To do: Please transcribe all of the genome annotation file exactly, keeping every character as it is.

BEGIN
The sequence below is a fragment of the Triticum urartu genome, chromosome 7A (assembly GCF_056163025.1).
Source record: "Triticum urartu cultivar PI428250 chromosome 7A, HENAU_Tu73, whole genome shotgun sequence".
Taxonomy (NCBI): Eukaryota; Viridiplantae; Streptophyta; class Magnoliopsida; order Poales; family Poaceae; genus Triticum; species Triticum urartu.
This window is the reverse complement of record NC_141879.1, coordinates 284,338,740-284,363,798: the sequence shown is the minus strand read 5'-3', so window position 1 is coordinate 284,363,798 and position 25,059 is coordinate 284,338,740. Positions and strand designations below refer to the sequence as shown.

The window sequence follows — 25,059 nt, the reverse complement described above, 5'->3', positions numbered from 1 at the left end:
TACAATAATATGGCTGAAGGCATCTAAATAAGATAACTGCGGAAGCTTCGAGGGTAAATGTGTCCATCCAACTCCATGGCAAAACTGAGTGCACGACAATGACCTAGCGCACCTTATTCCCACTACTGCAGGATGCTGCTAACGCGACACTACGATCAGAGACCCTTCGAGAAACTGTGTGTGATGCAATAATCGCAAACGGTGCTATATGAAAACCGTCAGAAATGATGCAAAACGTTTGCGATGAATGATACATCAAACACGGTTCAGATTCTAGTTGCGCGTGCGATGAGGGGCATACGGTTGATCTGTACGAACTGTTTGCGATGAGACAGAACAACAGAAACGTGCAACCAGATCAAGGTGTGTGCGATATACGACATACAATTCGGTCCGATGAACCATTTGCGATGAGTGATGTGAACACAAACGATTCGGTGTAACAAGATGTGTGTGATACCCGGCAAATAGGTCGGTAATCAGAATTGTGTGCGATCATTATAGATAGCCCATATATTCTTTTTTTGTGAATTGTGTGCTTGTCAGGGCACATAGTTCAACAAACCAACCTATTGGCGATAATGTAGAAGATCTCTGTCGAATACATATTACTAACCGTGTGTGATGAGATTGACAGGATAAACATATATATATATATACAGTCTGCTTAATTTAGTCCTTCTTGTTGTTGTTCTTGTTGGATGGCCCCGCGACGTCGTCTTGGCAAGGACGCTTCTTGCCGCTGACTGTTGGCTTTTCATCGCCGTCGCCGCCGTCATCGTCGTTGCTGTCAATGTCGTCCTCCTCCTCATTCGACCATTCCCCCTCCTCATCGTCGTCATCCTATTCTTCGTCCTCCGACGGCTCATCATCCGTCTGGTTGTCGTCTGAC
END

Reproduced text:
The sequence below is a fragment of the Triticum urartu genome, chromosome 7A (assembly GCF_056163025.1).
Source record: "Triticum urartu cultivar PI428250 chromosome 7A, HENAU_Tu73, whole genome shotgun sequence".
Taxonomy (NCBI): Eukaryota; Viridiplantae; Streptophyta; class Magnoliopsida; order Poales; family Poaceae; genus Triticum; species Triticum urartu.
This window is the reverse complement of record NC_141879.1, coordinates 284,338,740-284,363,798: the sequence shown is the minus strand read 5'-3', so window position 1 is coordinate 284,363,798 and position 25,059 is coordinate 284,338,740. Positions and strand designations below refer to the sequence as shown.

The window sequence follows — 25,059 nt, the reverse complement described above, 5'->3', positions numbered from 1 at the left end:
TACAATAATATGGCTGAAGGCATCTAAATAAGATAACTGCGGAAGCTTCGAGGGTAAATGTGTCCATCCAACTCCATGGCAAAACTGAGTGCACGACAATGACCTAGCGCACCTTATTCCCACTACTGCAGGATGCTGCTAACGCGACACTACGATCAGAGACCCTTCGAGAAACTGTGTGTGATGCAATAATCGCAAACGGTGCTATATGAAAACCGTCAGAAATGATGCAAAACGTTTGCGATGAATGATACATCAAACACGGTTCAGATTCTAGTTGCGCGTGCGATGAGGGGCATACGGTTGATCTGTACGAACTGTTTGCGATGAGACAGAACAACAGAAACGTGCAACCAGATCAAGGTGTGTGCGATATACGACATACAATTCGGTCCGATGAACCATTTGCGATGAGTGATGTGAACACAAACGATTCGGTGTAACAAGATGTGTGTGATACCCGGCAAATAGGTCGGTAATCAGAATTGTGTGCGATCATTATAGATAGCCCATATATTCTTTTTTTGTGAATTGTGTGCTTGTCAGGGCACATAGTTCAACAAACCAACCTATTGGCGATAATGTAGAAGATCTCTGTCGAATACATATTACTAACCGTGTGTGATGAGATTGACAGGATAAACATATATATATATATACAGTCTGCTTAATTTAGTCCTTCTTGTTGTTGTTCTTGTTGGATGGCCCCGCGACGTCGTCTTGGCAAGGACGCTTCTTGCCGCTGACTGTTGGCTTTTCATCGCCGTCGCCGCCGTCATCGTCGTTGCTGTCAATGTCGTCCTCCTCCTCATTCGACCATTCCCCCTCCTCATCGTCGTCATCCTATTCTTCGTCCTCCGACGGCTCATCATCCGTCTGGTTGTCGTCTGAC